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Over 30,000 lbs of food donations generated by 12-year-old boy

December 23, 2020   ·   0 Comments

By Sam Odrowski

A 12-year-old boy from Orangeville is making a massive impact on food banks both locally and around the globe.

Through Jaylen Padayachee’s “Food Bank Street Challenge,” where kids collect donations from a designated street, over 30,000 lbs of non-perishable food has been donated to food banks since November, far exceeding his goal of 25,000 lbs.

The Orangeville Food Bank alone has received 17,000 lbs from the community.

Over 120 different streets have had food collected from them to support the challenge, including over 50 in Orangeville, and a single street in Toronto generated 5,000 lbs of food over two days, while the highest total from a local street was 905 lbs at Sandringham Circle.

Jaylen has been under the national spotlight for the past few weeks, since the challenge has spread to Guelph, Kitchener, GTA, Regina, Sask., and beyond.

“It has kind of blown up that way,” said Koven Padaychee, Jaylen’s father.

Jaylen told the Citizen when he was first coming up with the challenge, he had no idea it would make such a massive impact both locally and across Canada.

When asked why he started the challenge, he noted that it’s an important time of the year for food banks, especially with the COVID-19 pandemic ongoing.

“I like helping people and some people may be struggling at this time, so I decided to make a change,” Jaylen told the Citizen.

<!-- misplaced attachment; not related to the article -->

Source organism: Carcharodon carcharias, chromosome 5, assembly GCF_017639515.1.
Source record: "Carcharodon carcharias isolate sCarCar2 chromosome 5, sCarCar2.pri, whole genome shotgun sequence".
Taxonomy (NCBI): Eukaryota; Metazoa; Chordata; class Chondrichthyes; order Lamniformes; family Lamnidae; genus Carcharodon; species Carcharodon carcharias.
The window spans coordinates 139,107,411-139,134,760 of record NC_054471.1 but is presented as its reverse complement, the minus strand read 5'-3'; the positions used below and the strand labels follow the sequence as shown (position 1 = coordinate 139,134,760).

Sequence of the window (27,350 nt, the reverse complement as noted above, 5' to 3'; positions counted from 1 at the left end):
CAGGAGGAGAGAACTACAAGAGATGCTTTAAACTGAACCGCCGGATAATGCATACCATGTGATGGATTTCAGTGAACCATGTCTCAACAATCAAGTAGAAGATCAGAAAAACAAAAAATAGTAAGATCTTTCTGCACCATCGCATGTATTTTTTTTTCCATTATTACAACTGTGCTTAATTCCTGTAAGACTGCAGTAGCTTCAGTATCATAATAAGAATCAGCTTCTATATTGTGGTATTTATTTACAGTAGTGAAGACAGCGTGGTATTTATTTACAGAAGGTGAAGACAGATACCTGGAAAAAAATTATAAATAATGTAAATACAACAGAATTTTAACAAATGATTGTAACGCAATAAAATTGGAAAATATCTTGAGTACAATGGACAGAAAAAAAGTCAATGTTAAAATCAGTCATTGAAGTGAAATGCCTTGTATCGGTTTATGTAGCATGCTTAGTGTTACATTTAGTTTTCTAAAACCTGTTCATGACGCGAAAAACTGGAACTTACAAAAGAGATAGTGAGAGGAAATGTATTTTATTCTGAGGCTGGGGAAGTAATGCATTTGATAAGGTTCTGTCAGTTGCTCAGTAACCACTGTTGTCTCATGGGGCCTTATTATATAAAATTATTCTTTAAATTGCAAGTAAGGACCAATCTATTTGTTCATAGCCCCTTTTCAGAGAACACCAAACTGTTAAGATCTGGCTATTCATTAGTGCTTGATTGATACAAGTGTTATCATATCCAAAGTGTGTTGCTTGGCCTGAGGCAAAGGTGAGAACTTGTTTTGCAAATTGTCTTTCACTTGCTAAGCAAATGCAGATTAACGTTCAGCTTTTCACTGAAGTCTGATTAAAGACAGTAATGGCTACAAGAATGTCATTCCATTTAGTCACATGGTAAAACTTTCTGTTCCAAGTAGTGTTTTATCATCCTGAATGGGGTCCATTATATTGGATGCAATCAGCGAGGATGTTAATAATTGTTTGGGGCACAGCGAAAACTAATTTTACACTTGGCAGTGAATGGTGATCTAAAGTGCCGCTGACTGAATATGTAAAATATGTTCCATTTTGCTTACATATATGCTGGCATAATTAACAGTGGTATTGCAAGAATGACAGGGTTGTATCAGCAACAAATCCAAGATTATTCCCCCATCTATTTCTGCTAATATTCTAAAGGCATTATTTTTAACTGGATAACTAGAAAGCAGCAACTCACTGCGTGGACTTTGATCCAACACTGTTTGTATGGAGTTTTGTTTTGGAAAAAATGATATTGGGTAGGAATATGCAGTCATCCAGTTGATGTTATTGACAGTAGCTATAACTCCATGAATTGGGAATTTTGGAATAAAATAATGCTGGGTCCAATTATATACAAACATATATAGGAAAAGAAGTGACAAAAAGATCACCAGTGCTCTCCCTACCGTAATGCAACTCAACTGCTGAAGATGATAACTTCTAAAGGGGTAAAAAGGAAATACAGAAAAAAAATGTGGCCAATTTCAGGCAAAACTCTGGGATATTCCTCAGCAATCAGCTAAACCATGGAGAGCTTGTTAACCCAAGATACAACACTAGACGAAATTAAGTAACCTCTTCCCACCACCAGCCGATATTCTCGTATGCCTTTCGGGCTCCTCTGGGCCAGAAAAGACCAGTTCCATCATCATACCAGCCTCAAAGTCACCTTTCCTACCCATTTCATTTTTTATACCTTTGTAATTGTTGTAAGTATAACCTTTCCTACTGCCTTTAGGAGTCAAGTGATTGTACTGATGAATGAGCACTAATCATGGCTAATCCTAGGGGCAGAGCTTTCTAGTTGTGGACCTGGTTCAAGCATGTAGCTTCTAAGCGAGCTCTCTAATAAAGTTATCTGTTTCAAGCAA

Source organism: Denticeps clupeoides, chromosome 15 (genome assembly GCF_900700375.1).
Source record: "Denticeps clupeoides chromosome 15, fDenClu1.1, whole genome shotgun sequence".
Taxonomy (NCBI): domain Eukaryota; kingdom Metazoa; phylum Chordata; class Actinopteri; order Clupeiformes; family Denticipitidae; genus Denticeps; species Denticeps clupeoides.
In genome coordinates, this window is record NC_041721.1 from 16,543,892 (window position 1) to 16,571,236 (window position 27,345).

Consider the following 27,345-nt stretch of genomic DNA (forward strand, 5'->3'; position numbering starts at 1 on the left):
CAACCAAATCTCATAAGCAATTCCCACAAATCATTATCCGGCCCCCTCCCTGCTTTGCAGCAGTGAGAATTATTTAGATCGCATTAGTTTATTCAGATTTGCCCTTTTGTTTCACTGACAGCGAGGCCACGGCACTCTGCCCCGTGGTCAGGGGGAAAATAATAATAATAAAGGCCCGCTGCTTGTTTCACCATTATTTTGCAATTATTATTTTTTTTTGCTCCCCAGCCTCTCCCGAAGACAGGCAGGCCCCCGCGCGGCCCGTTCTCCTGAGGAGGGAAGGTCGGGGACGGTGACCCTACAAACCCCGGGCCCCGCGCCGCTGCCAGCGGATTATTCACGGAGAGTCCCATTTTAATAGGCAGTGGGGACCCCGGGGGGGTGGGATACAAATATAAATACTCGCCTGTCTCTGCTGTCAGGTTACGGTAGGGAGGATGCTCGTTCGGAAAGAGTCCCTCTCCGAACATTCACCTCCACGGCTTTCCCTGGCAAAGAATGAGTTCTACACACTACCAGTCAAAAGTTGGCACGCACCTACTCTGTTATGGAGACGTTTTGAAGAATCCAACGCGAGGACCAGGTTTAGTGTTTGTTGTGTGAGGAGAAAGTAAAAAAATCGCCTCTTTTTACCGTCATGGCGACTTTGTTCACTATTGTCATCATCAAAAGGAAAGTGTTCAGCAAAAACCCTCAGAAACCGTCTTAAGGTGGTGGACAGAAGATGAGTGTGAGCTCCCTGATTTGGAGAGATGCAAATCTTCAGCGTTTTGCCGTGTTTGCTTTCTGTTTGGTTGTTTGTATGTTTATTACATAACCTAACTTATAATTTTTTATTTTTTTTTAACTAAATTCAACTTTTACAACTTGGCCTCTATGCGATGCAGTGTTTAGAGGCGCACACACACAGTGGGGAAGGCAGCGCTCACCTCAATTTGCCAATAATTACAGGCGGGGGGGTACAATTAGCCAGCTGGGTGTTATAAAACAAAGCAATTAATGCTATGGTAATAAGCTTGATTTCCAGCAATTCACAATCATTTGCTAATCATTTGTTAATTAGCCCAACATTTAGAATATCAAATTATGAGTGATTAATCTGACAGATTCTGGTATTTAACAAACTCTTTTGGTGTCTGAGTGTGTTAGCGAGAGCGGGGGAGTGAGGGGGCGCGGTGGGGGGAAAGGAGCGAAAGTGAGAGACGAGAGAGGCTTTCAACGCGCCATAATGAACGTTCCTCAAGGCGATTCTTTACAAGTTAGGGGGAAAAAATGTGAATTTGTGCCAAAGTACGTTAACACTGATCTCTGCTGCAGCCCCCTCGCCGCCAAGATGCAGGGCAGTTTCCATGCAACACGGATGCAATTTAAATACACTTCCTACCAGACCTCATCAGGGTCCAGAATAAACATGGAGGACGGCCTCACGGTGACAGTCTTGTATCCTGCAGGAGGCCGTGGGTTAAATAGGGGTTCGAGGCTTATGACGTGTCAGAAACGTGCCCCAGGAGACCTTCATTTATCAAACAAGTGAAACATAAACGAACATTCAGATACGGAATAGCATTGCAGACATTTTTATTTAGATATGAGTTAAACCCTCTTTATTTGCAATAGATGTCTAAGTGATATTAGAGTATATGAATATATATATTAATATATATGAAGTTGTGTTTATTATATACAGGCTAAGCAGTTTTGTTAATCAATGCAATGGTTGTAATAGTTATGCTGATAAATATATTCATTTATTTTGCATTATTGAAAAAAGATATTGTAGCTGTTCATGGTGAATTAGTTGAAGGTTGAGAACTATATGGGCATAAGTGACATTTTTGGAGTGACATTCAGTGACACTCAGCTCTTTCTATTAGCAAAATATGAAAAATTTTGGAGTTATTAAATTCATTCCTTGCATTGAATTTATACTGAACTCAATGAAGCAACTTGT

He said even though Christmas is coming up fast, there’s still time to collect donations.

“Just keep going with this. We’ve already reached our goal, but we can pass it and make a bigger difference,” Jaylen noted.

Food banks have needed an extra boost in donations this year since schools and businesses have been unable to host their annual food drives because of the COVID-19 Pandemic.

Jaylen’s dad, Koven, told the Citizen that the best part about the Food Bank Street Challenge is that it’s kid-driven.

It provides an important lesson to youth in the community about giving back and volunteering, said Koven.

Jaylen finished his seventh street for the challenge, Purple Hill, over the weekend and Koven said everyone who gives donations is always so thrilled to see a youth doing charitable work this time of year.

“The feedback has been awesome. I think people want to give back, but they just don’t know how to, and this is giving a perfect opportunity for people to share,” noted Koven.

He told the Citizen, since food bank’s collect around 70 per cent of all their donations in any given year during the holiday season, him and Jaylen may look at doing something in the spring or summer to help give them a mid-year boost.

Koven also noted that they want to partner with the Canada Food Bank and perhaps find other avenues to help them collect non-perishable food when the COVID-19 pandemic dies down.

If anyone’s interested in learning more about the challenge, how it works, and how to participate, they can join the “Food Bank Street Challenge” group on Facebook.



         

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